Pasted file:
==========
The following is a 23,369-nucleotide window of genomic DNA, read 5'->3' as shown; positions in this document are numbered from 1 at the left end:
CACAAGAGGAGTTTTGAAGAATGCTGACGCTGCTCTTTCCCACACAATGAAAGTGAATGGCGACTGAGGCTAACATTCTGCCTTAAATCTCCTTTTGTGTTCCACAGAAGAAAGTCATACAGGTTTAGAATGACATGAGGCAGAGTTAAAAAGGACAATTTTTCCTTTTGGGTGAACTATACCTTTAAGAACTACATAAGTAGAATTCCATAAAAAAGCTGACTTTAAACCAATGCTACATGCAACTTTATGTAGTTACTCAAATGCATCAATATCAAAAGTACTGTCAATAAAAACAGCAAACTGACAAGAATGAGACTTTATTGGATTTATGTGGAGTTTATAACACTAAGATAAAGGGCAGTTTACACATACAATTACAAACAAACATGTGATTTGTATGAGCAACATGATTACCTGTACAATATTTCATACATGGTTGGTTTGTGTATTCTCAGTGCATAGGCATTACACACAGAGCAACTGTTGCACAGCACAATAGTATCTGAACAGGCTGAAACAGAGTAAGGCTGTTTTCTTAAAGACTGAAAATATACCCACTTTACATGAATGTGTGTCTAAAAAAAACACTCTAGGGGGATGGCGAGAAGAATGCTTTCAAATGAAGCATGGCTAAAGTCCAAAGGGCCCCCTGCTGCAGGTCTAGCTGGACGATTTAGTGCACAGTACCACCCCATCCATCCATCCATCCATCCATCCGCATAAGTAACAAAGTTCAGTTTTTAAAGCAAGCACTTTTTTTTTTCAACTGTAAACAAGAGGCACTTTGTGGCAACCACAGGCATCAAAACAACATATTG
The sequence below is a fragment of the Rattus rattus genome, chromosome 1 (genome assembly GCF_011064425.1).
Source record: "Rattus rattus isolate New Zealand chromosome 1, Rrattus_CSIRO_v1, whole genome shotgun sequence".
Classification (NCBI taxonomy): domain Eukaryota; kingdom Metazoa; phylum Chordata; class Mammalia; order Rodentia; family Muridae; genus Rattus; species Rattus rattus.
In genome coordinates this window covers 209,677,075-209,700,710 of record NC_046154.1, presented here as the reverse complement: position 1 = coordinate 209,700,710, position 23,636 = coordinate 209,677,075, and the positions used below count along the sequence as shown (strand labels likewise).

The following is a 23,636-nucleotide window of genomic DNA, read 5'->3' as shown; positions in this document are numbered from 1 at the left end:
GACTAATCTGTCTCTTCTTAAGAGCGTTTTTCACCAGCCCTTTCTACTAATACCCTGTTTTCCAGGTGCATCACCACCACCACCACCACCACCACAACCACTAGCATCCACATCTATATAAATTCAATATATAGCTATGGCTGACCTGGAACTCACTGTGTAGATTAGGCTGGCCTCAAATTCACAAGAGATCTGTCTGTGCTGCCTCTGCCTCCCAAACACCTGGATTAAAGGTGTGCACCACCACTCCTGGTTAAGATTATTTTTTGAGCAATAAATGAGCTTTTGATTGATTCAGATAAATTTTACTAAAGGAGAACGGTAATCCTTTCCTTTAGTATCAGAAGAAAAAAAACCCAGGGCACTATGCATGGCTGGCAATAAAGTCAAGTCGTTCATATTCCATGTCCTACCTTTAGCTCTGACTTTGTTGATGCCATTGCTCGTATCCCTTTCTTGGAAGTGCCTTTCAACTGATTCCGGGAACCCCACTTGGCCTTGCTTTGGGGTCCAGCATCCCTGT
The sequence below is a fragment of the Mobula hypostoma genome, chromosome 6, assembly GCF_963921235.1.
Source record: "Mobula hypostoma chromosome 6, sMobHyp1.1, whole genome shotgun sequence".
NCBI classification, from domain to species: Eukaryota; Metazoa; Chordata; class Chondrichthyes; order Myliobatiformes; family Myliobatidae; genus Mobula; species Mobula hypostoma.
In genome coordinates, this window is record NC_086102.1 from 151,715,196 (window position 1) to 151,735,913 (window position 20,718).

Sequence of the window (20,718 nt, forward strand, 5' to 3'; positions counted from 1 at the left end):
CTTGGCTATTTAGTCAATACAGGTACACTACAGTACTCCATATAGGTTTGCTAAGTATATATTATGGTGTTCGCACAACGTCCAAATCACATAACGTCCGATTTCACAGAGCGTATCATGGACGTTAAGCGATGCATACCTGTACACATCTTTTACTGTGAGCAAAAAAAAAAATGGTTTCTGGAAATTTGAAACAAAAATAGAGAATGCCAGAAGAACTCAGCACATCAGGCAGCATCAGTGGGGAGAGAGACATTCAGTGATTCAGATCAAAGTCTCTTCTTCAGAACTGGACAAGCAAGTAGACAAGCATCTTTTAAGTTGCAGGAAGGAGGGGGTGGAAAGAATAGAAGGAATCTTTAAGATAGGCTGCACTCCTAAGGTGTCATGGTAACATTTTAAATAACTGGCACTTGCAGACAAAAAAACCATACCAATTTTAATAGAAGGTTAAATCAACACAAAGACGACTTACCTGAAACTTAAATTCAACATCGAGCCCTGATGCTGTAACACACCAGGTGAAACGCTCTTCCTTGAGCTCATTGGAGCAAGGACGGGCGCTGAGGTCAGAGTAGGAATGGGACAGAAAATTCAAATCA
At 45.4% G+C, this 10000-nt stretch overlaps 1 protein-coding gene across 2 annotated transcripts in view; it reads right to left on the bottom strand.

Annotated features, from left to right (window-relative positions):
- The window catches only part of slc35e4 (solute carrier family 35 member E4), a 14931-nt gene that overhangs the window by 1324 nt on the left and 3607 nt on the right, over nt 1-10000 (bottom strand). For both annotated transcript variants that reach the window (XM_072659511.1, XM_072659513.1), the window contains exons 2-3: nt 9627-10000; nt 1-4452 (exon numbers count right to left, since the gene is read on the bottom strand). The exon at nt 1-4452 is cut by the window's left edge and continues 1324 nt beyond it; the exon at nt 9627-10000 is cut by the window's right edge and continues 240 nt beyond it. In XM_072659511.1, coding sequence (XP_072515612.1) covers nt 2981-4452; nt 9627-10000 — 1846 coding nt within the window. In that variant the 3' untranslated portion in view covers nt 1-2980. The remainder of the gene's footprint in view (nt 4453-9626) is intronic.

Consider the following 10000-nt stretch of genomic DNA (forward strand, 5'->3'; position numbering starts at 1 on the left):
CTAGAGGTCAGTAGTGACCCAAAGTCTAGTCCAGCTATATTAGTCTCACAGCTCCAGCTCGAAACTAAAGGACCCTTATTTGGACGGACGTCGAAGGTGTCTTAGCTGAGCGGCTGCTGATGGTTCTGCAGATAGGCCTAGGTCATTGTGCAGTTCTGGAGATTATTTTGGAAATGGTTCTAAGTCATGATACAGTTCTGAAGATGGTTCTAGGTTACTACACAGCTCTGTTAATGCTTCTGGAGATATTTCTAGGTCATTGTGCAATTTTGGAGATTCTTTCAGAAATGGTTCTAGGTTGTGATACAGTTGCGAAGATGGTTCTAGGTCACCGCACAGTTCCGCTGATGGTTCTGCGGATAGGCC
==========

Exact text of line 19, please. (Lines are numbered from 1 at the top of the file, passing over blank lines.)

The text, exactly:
CTAGAGGTCAGTAGTGACCCAAAGTCTAGTCCAGCTATATTAGTCTCACAGCTCCAGCTCGAAACTAAAGGACCCTTATTTGGACGGACGTCGAAGGTGTCTTAGCTGAGCGGCTGCTGATGGTTCTGCAGATAGGCCTAGGTCATTGTGCAGTTCTGGAGATTATTTTGGAAATGGTTCTAAGTCATGATACAGTTCTGAAGATGGTTCTAGGTTACTACACAGCTCTGTTAATGCTTCTGGAGATATTTCTAGGTCATTGTGCAATTTTGGAGATTCTTTCAGAAATGGTTCTAGGTTGTGATACAGTTGCGAAGATGGTTCTAGGTCACCGCACAGTTCCGCTGATGGTTCTGCGGATAGGCC